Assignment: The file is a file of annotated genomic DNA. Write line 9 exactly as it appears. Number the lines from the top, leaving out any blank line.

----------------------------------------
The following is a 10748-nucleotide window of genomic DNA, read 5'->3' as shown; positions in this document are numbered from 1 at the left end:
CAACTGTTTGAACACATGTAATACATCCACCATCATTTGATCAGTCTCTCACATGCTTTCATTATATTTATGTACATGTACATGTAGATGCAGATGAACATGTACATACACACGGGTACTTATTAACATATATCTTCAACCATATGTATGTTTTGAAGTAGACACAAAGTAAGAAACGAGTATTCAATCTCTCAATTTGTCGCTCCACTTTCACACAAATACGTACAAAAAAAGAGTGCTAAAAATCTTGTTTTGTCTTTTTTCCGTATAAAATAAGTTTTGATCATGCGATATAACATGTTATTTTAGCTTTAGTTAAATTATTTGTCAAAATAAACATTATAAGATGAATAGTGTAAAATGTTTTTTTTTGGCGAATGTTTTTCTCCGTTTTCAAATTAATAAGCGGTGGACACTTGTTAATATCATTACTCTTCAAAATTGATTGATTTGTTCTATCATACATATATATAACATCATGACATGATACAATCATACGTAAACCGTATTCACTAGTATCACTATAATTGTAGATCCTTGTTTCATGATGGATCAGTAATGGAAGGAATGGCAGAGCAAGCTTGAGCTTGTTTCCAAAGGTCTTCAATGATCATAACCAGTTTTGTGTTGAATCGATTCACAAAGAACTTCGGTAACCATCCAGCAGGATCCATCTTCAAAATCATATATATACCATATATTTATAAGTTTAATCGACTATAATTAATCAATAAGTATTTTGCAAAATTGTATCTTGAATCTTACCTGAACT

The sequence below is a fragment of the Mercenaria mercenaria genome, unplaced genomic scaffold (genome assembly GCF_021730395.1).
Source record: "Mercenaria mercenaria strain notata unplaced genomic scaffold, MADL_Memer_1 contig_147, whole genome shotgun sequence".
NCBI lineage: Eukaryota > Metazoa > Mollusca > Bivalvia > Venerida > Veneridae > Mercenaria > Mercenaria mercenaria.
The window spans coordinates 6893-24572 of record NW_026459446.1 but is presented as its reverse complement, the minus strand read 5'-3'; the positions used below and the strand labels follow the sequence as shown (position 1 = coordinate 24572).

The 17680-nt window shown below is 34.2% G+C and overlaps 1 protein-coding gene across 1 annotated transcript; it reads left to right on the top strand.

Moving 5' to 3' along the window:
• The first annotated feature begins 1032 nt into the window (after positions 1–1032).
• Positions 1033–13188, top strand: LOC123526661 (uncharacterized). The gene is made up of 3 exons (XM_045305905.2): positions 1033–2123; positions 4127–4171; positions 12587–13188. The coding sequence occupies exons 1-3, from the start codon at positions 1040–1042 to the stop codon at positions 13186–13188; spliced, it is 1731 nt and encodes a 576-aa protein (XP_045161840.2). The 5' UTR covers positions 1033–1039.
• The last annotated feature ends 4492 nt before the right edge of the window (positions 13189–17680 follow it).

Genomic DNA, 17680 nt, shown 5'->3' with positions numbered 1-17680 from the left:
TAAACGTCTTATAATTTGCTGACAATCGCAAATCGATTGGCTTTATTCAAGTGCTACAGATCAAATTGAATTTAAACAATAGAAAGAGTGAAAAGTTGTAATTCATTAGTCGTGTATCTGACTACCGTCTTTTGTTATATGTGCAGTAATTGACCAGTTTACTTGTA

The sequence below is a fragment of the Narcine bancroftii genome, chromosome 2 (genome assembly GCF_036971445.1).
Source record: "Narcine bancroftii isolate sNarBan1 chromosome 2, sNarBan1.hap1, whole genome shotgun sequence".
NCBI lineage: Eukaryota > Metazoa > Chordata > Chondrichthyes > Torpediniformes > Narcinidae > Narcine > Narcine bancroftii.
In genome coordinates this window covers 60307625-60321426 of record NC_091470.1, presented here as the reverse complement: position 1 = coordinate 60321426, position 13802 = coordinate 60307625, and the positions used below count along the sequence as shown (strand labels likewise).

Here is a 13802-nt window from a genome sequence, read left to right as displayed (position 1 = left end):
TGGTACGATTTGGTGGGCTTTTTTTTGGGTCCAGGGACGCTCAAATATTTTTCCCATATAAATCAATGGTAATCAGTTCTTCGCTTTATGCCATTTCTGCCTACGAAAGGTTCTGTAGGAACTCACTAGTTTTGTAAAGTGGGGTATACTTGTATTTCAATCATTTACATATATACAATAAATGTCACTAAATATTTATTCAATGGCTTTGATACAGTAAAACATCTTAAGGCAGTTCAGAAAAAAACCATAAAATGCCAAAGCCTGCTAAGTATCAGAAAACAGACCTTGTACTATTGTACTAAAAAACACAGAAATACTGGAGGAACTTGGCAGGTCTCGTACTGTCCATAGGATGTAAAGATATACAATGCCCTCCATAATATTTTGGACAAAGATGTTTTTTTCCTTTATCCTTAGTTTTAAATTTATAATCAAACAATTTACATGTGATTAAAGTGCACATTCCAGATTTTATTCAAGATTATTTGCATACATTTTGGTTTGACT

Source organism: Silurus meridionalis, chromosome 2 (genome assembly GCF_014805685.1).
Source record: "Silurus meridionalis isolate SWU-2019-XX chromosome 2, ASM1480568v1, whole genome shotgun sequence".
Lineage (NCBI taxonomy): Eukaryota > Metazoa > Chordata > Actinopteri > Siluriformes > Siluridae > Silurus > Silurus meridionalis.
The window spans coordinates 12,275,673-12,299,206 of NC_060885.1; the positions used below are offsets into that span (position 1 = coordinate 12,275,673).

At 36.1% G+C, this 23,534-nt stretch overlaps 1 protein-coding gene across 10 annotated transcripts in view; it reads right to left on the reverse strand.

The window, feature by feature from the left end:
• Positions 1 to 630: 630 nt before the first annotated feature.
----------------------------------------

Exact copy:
• The first annotated feature begins 1032 nt into the window (after positions 1–1032).